Heidi drove the first leg of the trip home.  I conked out for a good 30+ miles and barely woke up when she stopped for gas before Magic Mountain.  She continued driving, I napped a little more, and then we switched at the base of the 99 freeway.  I got us the rest of the way home, and was so grateful when we were done driving.  We pulled only the necessary stuff out of the car and crawled into bed.  It was a long but “worth-it” day of memories.

Tuesday, December 10, 2013

A Great Way to End



Today is my last day of work before my wedding and honeymoon.  I’ll be off work for three weeks.

The last couple of hours have been transition meetings with both my auditors and my boss since my boss will be carrying the majority of my workload while I’m gone.  I’ve been killing it here to get this to as smooth of a hand-off as possible.  I have a folder of several instruction Word documents to guide him through each of my daily and weekly duties.

My boss just paid me the biggest stream of compliments on both my overall performance but also on how I prepared everything for him in my upcoming absence.


  • I am everything he wanted in a Controller.
  • He knows he doesn’t say it often enough, but I’m doing a great job.
  • Everything I prepared for him is clean, organized and easy to follow.
  • I made great progress on the audit even though it isn’t done yet.
  • If we did performance reviews as often as we should, mine would be all positive.
  • I’ve come a long way since I first started and he’s very happy.


We’ll see if he still says that after covering for me for three weeks.

This kind of affirmation goes a long way.  Totally makes it worth the crazy hours I’ve been putting in the last couple of months, even more so the last couple of weeks.

Okay, back to work.  Two more reports to hammer out and then I'm shutting it down and going home.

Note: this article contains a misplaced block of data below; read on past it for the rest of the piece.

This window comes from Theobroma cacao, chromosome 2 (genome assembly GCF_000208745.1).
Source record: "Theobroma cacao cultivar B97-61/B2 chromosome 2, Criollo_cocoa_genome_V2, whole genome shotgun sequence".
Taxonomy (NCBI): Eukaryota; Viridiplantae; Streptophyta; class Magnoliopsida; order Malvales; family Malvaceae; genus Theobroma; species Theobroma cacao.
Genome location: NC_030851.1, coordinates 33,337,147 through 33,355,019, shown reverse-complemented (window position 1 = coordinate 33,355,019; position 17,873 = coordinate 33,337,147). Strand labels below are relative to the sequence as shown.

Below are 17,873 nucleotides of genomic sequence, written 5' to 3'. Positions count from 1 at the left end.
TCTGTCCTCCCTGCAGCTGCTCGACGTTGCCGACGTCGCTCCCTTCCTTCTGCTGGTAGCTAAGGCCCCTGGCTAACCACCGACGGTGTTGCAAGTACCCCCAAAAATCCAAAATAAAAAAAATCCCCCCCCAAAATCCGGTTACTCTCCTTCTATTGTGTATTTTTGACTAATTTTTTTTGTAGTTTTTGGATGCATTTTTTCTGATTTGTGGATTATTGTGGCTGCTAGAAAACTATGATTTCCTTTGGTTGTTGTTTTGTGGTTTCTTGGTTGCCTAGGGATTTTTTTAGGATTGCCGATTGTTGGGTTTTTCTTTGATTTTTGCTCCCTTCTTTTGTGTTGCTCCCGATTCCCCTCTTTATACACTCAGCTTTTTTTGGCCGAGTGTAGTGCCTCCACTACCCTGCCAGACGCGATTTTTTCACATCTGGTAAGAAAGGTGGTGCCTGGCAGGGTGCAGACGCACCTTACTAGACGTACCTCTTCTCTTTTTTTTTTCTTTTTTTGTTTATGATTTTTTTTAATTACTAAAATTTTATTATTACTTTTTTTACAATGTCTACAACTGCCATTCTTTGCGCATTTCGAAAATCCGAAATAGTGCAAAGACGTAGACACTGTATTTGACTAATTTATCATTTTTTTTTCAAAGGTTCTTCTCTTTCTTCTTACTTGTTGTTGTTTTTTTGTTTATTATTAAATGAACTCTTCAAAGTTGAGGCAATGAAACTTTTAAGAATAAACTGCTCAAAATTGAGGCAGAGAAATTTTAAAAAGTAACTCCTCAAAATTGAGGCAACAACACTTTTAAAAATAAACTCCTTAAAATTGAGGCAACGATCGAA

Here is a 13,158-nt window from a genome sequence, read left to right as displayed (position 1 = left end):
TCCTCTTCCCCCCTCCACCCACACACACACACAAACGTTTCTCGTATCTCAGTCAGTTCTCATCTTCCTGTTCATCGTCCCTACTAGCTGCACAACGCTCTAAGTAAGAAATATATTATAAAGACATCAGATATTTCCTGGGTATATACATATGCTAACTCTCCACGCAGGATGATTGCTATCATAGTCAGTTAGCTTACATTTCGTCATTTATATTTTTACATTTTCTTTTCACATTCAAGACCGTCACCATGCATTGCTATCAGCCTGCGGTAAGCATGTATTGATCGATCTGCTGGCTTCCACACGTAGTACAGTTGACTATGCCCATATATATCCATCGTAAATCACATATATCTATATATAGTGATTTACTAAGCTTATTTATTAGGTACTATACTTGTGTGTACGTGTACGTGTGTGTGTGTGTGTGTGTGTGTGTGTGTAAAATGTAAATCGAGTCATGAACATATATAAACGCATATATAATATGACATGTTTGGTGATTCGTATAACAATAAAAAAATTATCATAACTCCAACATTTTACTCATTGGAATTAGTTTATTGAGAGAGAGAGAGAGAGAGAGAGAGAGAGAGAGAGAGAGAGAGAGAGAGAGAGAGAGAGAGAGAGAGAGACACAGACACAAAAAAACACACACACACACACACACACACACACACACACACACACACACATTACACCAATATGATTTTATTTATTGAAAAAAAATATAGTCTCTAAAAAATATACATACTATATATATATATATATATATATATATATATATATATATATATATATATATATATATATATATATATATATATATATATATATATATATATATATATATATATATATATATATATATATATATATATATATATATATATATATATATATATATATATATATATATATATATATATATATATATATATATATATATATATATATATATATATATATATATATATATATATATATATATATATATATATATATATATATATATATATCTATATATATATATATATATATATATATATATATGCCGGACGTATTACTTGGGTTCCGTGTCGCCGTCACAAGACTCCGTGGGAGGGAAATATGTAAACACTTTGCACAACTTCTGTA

Monday, November 11, 2013

Men's Retreat 2013



I was really looking forward to going this year because I’ve been missing all the guy friends I have at CBC.  If not for my audit at work being delayed another week, I might not have been able to go.

Javad and I rode up and back with Bryan.  When they picked me up at work, they were a little stunned at the security guard knowing me by name, and by me having a reserved parking spot with my name on it.

We picked accountability & skill partners for the weekend and from there were put into four teams.  I was sitting next to Robert T., so we decided to partner up, and we went on the green team.

The speaker was Michael Pouliot, a football player from Montana who started his own men’s ministry called BattleZone.  Kenton went through it and now it seems like the whole program is coming to Campus.  Michael was a good speaker, very intense, but also very intentional.  His big plug was on relational discipleship, and creating multiple generations of discipleship from the idea of 1 Timothy 2:2, Paul discipled Timothy, who disciple faithful men to disciple others.

A couple exercises focused on teaching us things to later teach our partner (who wasn’t in the room learning it firsthand with us).  First was a dollar-bill trick to automatically link two paper clips together.  Later it was more serious stuff: 1) a PRAYERS acronym for daily praying that follows the pattern of the Lord’s Prayer in Matthew 6. 2) a “C-4” technique of emergency defense against temptations that get thrown at us.  The emphasis was heavy on learning each skill well enough to pass that knowledge on.

The food was amazing as always.  The only thing that disappointed was the cookies on Saturday night.  This year they weren’t on warmers (so they were hard instead of soft) and there was no milk.  Epic fail, but at least it helped me to stop after eating only three of them.